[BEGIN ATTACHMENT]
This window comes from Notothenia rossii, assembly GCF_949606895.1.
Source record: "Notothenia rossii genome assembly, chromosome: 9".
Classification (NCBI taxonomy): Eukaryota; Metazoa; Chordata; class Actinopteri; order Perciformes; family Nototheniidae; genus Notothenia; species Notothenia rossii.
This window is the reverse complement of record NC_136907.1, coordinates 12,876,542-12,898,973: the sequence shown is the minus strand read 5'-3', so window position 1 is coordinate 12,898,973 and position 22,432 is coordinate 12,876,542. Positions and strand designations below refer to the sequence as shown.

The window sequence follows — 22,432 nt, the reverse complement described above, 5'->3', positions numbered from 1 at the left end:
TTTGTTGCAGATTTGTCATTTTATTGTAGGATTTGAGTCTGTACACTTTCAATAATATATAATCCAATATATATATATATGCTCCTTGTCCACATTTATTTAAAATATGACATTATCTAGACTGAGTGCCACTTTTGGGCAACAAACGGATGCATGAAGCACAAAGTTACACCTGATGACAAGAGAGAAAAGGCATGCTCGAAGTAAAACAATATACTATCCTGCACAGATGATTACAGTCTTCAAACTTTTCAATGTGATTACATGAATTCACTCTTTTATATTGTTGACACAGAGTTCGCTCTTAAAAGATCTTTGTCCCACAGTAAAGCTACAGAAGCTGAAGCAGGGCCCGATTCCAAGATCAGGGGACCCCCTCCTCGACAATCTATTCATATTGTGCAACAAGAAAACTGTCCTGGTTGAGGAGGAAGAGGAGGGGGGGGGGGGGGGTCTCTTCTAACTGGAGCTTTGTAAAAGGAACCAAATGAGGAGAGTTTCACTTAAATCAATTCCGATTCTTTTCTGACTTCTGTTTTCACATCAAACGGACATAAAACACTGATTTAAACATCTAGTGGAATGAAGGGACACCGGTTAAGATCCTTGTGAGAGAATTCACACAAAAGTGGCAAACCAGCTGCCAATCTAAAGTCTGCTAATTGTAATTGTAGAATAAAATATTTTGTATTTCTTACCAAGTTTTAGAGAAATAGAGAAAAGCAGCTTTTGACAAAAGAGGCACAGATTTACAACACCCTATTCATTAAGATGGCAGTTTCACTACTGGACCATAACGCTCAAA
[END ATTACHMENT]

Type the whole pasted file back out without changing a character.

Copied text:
This window comes from Notothenia rossii, assembly GCF_949606895.1.
Source record: "Notothenia rossii genome assembly, chromosome: 9".
Classification (NCBI taxonomy): Eukaryota; Metazoa; Chordata; class Actinopteri; order Perciformes; family Nototheniidae; genus Notothenia; species Notothenia rossii.
This window is the reverse complement of record NC_136907.1, coordinates 12,876,542-12,898,973: the sequence shown is the minus strand read 5'-3', so window position 1 is coordinate 12,898,973 and position 22,432 is coordinate 12,876,542. Positions and strand designations below refer to the sequence as shown.

The window sequence follows — 22,432 nt, the reverse complement described above, 5'->3', positions numbered from 1 at the left end:
TTTGTTGCAGATTTGTCATTTTATTGTAGGATTTGAGTCTGTACACTTTCAATAATATATAATCCAATATATATATATATGCTCCTTGTCCACATTTATTTAAAATATGACATTATCTAGACTGAGTGCCACTTTTGGGCAACAAACGGATGCATGAAGCACAAAGTTACACCTGATGACAAGAGAGAAAAGGCATGCTCGAAGTAAAACAATATACTATCCTGCACAGATGATTACAGTCTTCAAACTTTTCAATGTGATTACATGAATTCACTCTTTTATATTGTTGACACAGAGTTCGCTCTTAAAAGATCTTTGTCCCACAGTAAAGCTACAGAAGCTGAAGCAGGGCCCGATTCCAAGATCAGGGGACCCCCTCCTCGACAATCTATTCATATTGTGCAACAAGAAAACTGTCCTGGTTGAGGAGGAAGAGGAGGGGGGGGGGGGGGGTCTCTTCTAACTGGAGCTTTGTAAAAGGAACCAAATGAGGAGAGTTTCACTTAAATCAATTCCGATTCTTTTCTGACTTCTGTTTTCACATCAAACGGACATAAAACACTGATTTAAACATCTAGTGGAATGAAGGGACACCGGTTAAGATCCTTGTGAGAGAATTCACACAAAAGTGGCAAACCAGCTGCCAATCTAAAGTCTGCTAATTGTAATTGTAGAATAAAATATTTTGTATTTCTTACCAAGTTTTAGAGAAATAGAGAAAAGCAGCTTTTGACAAAAGAGGCACAGATTTACAACACCCTATTCATTAAGATGGCAGTTTCACTACTGGACCATAACGCTCAAA